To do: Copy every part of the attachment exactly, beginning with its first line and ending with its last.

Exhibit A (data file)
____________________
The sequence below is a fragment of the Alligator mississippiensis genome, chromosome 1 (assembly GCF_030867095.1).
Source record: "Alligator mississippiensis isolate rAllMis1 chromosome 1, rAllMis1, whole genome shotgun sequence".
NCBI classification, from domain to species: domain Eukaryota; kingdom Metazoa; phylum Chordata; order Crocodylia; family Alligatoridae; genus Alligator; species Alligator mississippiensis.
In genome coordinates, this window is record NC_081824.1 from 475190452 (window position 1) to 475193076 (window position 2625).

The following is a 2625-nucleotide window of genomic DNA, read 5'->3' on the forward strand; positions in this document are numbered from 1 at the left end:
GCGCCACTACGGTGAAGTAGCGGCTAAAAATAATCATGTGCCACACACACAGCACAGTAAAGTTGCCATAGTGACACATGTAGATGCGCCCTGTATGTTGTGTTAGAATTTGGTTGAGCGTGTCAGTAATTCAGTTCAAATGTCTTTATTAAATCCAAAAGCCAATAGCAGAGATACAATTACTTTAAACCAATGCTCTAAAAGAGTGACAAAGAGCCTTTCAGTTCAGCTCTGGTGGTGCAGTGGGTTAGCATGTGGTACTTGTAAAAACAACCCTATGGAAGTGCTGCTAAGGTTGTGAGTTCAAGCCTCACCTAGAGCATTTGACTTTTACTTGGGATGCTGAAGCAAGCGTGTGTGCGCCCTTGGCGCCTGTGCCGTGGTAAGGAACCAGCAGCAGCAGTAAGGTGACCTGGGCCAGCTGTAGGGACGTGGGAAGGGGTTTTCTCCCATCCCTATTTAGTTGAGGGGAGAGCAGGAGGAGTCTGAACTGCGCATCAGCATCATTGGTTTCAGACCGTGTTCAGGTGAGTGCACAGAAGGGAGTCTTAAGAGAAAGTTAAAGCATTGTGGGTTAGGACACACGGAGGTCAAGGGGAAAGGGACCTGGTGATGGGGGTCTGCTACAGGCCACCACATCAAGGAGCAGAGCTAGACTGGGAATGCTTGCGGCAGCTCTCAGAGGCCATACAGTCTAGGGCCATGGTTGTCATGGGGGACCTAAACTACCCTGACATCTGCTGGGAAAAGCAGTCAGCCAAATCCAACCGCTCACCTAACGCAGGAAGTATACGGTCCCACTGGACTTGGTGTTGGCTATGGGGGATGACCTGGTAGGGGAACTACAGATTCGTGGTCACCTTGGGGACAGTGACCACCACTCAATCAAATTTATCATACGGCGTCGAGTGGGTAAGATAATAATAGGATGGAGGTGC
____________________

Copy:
The sequence below is a fragment of the Alligator mississippiensis genome, chromosome 1 (assembly GCF_030867095.1).
Source record: "Alligator mississippiensis isolate rAllMis1 chromosome 1, rAllMis1, whole genome shotgun sequence".
NCBI classification, from domain to species: domain Eukaryota; kingdom Metazoa; phylum Chordata; order Crocodylia; family Alligatoridae; genus Alligator; species Alligator mississippiensis.
In genome coordinates, this window is record NC_081824.1 from 475190452 (window position 1) to 475193076 (window position 2625).

The following is a 2625-nucleotide window of genomic DNA, read 5'->3' on the forward strand; positions in this document are numbered from 1 at the left end:
GCGCCACTACGGTGAAGTAGCGGCTAAAAATAATCATGTGCCACACACACAGCACAGTAAAGTTGCCATAGTGACACATGTAGATGCGCCCTGTATGTTGTGTTAGAATTTGGTTGAGCGTGTCAGTAATTCAGTTCAAATGTCTTTATTAAATCCAAAAGCCAATAGCAGAGATACAATTACTTTAAACCAATGCTCTAAAAGAGTGACAAAGAGCCTTTCAGTTCAGCTCTGGTGGTGCAGTGGGTTAGCATGTGGTACTTGTAAAAACAACCCTATGGAAGTGCTGCTAAGGTTGTGAGTTCAAGCCTCACCTAGAGCATTTGACTTTTACTTGGGATGCTGAAGCAAGCGTGTGTGCGCCCTTGGCGCCTGTGCCGTGGTAAGGAACCAGCAGCAGCAGTAAGGTGACCTGGGCCAGCTGTAGGGACGTGGGAAGGGGTTTTCTCCCATCCCTATTTAGTTGAGGGGAGAGCAGGAGGAGTCTGAACTGCGCATCAGCATCATTGGTTTCAGACCGTGTTCAGGTGAGTGCACAGAAGGGAGTCTTAAGAGAAAGTTAAAGCATTGTGGGTTAGGACACACGGAGGTCAAGGGGAAAGGGACCTGGTGATGGGGGTCTGCTACAGGCCACCACATCAAGGAGCAGAGCTAGACTGGGAATGCTTGCGGCAGCTCTCAGAGGCCATACAGTCTAGGGCCATGGTTGTCATGGGGGACCTAAACTACCCTGACATCTGCTGGGAAAAGCAGTCAGCCAAATCCAACCGCTCACCTAACGCAGGAAGTATACGGTCCCACTGGACTTGGTGTTGGCTATGGGGGATGACCTGGTAGGGGAACTACAGATTCGTGGTCACCTTGGGGACAGTGACCACCACTCAATCAAATTTATCATACGGCGTCGAGTGGGTAAGATAATAATAGGATGGAGGTGC